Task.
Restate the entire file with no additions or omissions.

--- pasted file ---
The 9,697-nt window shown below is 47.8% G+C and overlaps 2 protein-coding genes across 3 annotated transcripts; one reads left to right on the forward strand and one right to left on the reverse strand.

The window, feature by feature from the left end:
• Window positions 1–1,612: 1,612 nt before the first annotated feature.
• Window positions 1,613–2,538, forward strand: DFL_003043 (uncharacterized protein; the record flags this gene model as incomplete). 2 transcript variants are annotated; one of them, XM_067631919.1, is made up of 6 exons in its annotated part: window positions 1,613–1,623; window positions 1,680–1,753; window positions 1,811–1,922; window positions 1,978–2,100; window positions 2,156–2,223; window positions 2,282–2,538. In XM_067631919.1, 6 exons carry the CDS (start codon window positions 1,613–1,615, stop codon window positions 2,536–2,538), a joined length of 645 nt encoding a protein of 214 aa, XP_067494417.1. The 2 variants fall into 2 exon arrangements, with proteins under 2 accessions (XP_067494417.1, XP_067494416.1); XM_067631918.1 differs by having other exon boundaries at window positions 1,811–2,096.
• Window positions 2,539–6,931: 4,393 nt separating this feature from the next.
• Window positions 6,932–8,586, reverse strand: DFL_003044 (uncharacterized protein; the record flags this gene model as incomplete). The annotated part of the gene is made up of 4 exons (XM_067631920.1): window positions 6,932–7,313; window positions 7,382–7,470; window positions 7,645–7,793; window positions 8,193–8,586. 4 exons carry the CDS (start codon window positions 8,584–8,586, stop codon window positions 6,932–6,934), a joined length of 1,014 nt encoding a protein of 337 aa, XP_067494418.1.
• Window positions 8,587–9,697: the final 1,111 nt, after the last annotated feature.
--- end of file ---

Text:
The 9,697-nt window shown below is 47.8% G+C and overlaps 2 protein-coding genes across 3 annotated transcripts; one reads left to right on the forward strand and one right to left on the reverse strand.

The window, feature by feature from the left end:
• Window positions 1–1,612: 1,612 nt before the first annotated feature.
• Window positions 1,613–2,538, forward strand: DFL_003043 (uncharacterized protein; the record flags this gene model as incomplete). 2 transcript variants are annotated; one of them, XM_067631919.1, is made up of 6 exons in its annotated part: window positions 1,613–1,623; window positions 1,680–1,753; window positions 1,811–1,922; window positions 1,978–2,100; window positions 2,156–2,223; window positions 2,282–2,538. In XM_067631919.1, 6 exons carry the CDS (start codon window positions 1,613–1,615, stop codon window positions 2,536–2,538), a joined length of 645 nt encoding a protein of 214 aa, XP_067494417.1. The 2 variants fall into 2 exon arrangements, with proteins under 2 accessions (XP_067494417.1, XP_067494416.1); XM_067631918.1 differs by having other exon boundaries at window positions 1,811–2,096.
• Window positions 2,539–6,931: 4,393 nt separating this feature from the next.
• Window positions 6,932–8,586, reverse strand: DFL_003044 (uncharacterized protein; the record flags this gene model as incomplete). The annotated part of the gene is made up of 4 exons (XM_067631920.1): window positions 6,932–7,313; window positions 7,382–7,470; window positions 7,645–7,793; window positions 8,193–8,586. 4 exons carry the CDS (start codon window positions 8,584–8,586, stop codon window positions 6,932–6,934), a joined length of 1,014 nt encoding a protein of 337 aa, XP_067494418.1.
• Window positions 8,587–9,697: the final 1,111 nt, after the last annotated feature.